Although the association between respiratory allergy and lung cancer progression has received increased interest, the effects of aeroallergen on lung carcinoma cells are rarely explored. Integrin and its downstream signal effector focal adhesion kinase (FAK) have been widely reported involving in metastasis and exacerbation of various carcinomas [15, 16]. Thus, we aimed to investigate the promotive effects of Der p 2 on motility and invasiveness of NSCLC cells with emphasis on integrin/FAK-associated signaling cascades.

RESULTS

DP2 promotes cell migration and invasion of human NSCLC cells

To evaluate whether DP2 could promote lung cancer metastatic ability, we examined the effects of DP2 on cell migration and invasion of 3 different NSCLC cell lines. We first performed would healing assay with A549, H1299, and CL1-5 cell lines. Cells were treated either with glutathione S-transferase (GST), 1 μg/mL DP2, or 3 μg/mL DP2 during the 48 hours (h) of wound-healing period. In all three different cell lines, GST-treated cells showed similar rate of wound-healing as the control cells. DP2-treated cells showed significant increased rate of wound recovery (Figure (Figure1A).1A). The growth rate of these three cancer cell lines were not affected by incubation with up to 5 μg/mL of DP2 (Supplementary Figure 1). We also evaluated the effect of DP2 on cell migration using transmigration assays. As shown in Figure Figure1B,1B, the transmigration rate of all three cell lines were increased upon incubation with DP2 in a dose-dependent manner. Incubation with 1 μg/mL DP2 resulted in 1.36–1.77 fold increase of the transmigration rate as compared to cells incubated with GST (P < 0.005 for the 3 cell lines); incubation with 3 μg/mL DP2 resulted in 2.55–2.86 fold increase of the transmigration rate as compared to GST-treated group (P < 0.005 for the 3 cell lines). (Figure (Figure1B).1B). We next tested the invasiveness of these cell lines by evaluating the transmigration of cells through Matrigel. DP2 treated cells showed increased invasiveness through the Matrigel compared to the GST-treated cells. Cells treated with 3 μg/mL DP2 showed 3.5–5.1 fold increase in Matrigel invasion. (Figure (Figure1C).1C). These findings indicated that DP2 significantly promoted cell motility and invasiveness of these NSCLC cells.

Figure 1
DP2 promotes cell migration and invasion of NSCLC cells

DP2 enhances cell migration and invasion associating with FAK and MAPK pathway

Carcinoma invasiveness is highly associated with activation of integrin and its downstream signaling pathway, including FAK, paxillin, Rho and metalloproteinases (MMPs) [17]. We therefore investigated whether DP2 could enhance integrin signaling cascade. We examined the expression and phosphorylation of components in the integrin signaling pathway in A549 cells after DP2 treatment by immunoblotting. As shown in Figure Figure2A,2A, DP2 treatment increased expression level of integrin αV and triggered phosphorylation of FAK (Y937/Y925), paxillin (Y118) and Src. Src phosphorylation is known to activate phosphatidylinositol 3-kinase (PI3K)/AKT and mitogen-activated protein kinases (MAPKs) such as extracellular signal-regulated kinase (ERK1/2) p38 MAPK (P38) and c-Jun N-terminal kinase (JNK) [18]. We observed that PI3K/AKT and the MAPKs such as ERK1/2, P38 and JNK were activated in response to DP2 treatment (Figure (Figure2B).2B). In addition, Rho A, the downstream signal component of PI3K/AKT and MAPKs that involved in cell invasiveness, and MMP-2 expression were upregulated by DP2 treatment. Meanwhile, expression of tissue inhibitor of metalloproteinase-2 (TIMP-2), an important inhibitor of MMP-2, was downregulated in response to DP2 treatment. Taken together, these results indicated that DP2 treatment of A549 cells upregulated integrin αV expression and triggered FAK/Src signaling. This in turn might have contributed to PI3K/AKT and MAPKs activation, Rho upregulation, and subsequently increased MMP-2 while lowering TIMP-2 expression.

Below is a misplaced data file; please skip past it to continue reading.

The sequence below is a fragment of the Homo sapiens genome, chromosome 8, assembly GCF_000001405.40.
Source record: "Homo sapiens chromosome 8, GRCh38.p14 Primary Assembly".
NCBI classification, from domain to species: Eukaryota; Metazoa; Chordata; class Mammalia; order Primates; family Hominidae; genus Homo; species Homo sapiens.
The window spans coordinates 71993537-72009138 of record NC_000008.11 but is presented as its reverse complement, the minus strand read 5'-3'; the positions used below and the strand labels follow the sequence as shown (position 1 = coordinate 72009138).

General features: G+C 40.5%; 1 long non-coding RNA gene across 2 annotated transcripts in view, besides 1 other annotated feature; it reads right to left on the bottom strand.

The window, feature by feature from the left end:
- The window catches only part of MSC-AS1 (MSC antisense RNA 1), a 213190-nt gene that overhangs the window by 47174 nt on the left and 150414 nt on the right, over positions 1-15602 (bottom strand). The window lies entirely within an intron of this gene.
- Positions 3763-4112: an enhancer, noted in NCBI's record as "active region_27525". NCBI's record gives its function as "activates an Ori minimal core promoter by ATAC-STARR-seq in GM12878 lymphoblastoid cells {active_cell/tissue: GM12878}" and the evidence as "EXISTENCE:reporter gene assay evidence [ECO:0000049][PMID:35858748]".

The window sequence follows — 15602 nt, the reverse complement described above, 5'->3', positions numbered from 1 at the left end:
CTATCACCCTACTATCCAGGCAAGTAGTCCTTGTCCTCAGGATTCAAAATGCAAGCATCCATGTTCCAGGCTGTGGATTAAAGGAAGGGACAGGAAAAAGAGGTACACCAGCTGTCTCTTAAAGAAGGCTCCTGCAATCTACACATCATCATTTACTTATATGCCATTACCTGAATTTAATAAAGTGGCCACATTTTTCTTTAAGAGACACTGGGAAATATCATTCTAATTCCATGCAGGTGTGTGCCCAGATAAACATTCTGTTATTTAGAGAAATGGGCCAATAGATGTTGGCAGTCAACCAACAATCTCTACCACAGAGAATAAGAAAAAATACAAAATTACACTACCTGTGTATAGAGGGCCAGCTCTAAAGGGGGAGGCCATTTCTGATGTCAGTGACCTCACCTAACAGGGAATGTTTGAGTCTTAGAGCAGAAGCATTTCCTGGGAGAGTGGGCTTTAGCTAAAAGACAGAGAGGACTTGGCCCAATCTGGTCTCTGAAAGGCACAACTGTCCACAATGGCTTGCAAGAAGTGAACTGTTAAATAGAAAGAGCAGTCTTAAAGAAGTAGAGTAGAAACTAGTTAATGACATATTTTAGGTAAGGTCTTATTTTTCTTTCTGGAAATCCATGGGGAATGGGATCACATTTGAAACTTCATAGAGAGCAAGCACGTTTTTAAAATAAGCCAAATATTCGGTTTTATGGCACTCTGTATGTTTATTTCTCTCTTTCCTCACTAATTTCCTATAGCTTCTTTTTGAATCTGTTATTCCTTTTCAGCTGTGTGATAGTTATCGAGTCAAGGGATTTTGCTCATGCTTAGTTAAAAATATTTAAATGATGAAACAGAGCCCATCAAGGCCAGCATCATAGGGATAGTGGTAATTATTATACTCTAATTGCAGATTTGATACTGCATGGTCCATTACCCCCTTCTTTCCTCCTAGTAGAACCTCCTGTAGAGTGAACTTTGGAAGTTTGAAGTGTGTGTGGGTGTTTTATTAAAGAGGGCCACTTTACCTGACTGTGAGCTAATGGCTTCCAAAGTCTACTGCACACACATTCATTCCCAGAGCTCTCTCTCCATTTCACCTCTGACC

Figure 2
DP2 promoted migration and invasion of A549 cell associating with FAK and MAPK pathway

Involvement of FAK activity in DP2-induced cell invasion

Our observation showed that DP2 treatment was able to trigger FAK/Src signaling and activation of PI3K/AKT and MAPKs. We therefore explored the role of FAK signaling in DP2-promoted invasiveness of lung carcinoma cell A549 by using a specific FAK inhibitor 1,2,4,5-Benzenetetraamine. Cells were pretreated with FAK inhibitor for 1 h prior to DP2 incubation and subjected to immunoblotting analysis 30 min later. As shown in Figure Figure3A,3A, DP2-induced phosphorylation of FAK (Y925/Y397), paxillin (Y118) and Src (Y416) in A549 cells was lowered in FAK inhibitor-treated group as compared to the GST-treated group. In addition, DP2-induced activation of AKT and MAPK including ERK1/2, P38, and JNK in A549 cells was not present in the FAK inhibitor-treated group (Figure (Figure3B).3B). Moreover, DP2-promoted transmigration and invasion ability through Matrigel were significantly diminished in the presence of the FAK inhibitor when compared to DP2 alone, respectively (P < 0.005, Figure Figure3C3C and and3D).3D). Collectively, these results indicated that the DP2-promoted invasiveness of A549 cell was dependent on the activation of FAK.